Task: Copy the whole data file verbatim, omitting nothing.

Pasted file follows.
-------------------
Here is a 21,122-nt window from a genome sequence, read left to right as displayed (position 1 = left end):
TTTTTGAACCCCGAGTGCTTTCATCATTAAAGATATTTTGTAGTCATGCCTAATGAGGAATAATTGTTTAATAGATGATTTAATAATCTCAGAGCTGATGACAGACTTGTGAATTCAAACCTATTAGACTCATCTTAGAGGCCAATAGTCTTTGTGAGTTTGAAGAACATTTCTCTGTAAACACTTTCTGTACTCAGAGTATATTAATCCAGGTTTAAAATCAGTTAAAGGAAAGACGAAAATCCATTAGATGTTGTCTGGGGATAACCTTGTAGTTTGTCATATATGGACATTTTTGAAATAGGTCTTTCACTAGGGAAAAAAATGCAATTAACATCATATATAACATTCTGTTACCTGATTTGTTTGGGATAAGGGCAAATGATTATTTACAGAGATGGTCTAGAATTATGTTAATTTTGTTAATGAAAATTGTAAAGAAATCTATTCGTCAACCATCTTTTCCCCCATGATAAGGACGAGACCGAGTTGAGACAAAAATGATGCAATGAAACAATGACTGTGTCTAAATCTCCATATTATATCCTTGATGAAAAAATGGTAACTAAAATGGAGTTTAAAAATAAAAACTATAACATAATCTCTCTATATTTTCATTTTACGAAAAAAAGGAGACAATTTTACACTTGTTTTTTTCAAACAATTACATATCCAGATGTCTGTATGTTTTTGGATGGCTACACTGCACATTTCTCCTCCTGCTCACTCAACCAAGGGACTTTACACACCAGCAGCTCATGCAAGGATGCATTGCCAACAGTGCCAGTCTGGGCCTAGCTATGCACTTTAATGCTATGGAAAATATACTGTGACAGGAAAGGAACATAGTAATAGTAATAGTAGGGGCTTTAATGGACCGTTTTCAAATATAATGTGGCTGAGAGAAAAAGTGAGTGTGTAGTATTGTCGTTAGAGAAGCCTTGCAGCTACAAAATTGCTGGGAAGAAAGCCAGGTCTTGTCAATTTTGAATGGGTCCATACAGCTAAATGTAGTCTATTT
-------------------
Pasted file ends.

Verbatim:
Here is a 21,122-nt window from a genome sequence, read left to right as displayed (position 1 = left end):
TTTTTGAACCCCGAGTGCTTTCATCATTAAAGATATTTTGTAGTCATGCCTAATGAGGAATAATTGTTTAATAGATGATTTAATAATCTCAGAGCTGATGACAGACTTGTGAATTCAAACCTATTAGACTCATCTTAGAGGCCAATAGTCTTTGTGAGTTTGAAGAACATTTCTCTGTAAACACTTTCTGTACTCAGAGTATATTAATCCAGGTTTAAAATCAGTTAAAGGAAAGACGAAAATCCATTAGATGTTGTCTGGGGATAACCTTGTAGTTTGTCATATATGGACATTTTTGAAATAGGTCTTTCACTAGGGAAAAAAATGCAATTAACATCATATATAACATTCTGTTACCTGATTTGTTTGGGATAAGGGCAAATGATTATTTACAGAGATGGTCTAGAATTATGTTAATTTTGTTAATGAAAATTGTAAAGAAATCTATTCGTCAACCATCTTTTCCCCCATGATAAGGACGAGACCGAGTTGAGACAAAAATGATGCAATGAAACAATGACTGTGTCTAAATCTCCATATTATATCCTTGATGAAAAAATGGTAACTAAAATGGAGTTTAAAAATAAAAACTATAACATAATCTCTCTATATTTTCATTTTACGAAAAAAAGGAGACAATTTTACACTTGTTTTTTTCAAACAATTACATATCCAGATGTCTGTATGTTTTTGGATGGCTACACTGCACATTTCTCCTCCTGCTCACTCAACCAAGGGACTTTACACACCAGCAGCTCATGCAAGGATGCATTGCCAACAGTGCCAGTCTGGGCCTAGCTATGCACTTTAATGCTATGGAAAATATACTGTGACAGGAAAGGAACATAGTAATAGTAATAGTAGGGGCTTTAATGGACCGTTTTCAAATATAATGTGGCTGAGAGAAAAAGTGAGTGTGTAGTATTGTCGTTAGAGAAGCCTTGCAGCTACAAAATTGCTGGGAAGAAAGCCAGGTCTTGTCAATTTTGAATGGGTCCATACAGCTAAATGTAGTCTATTT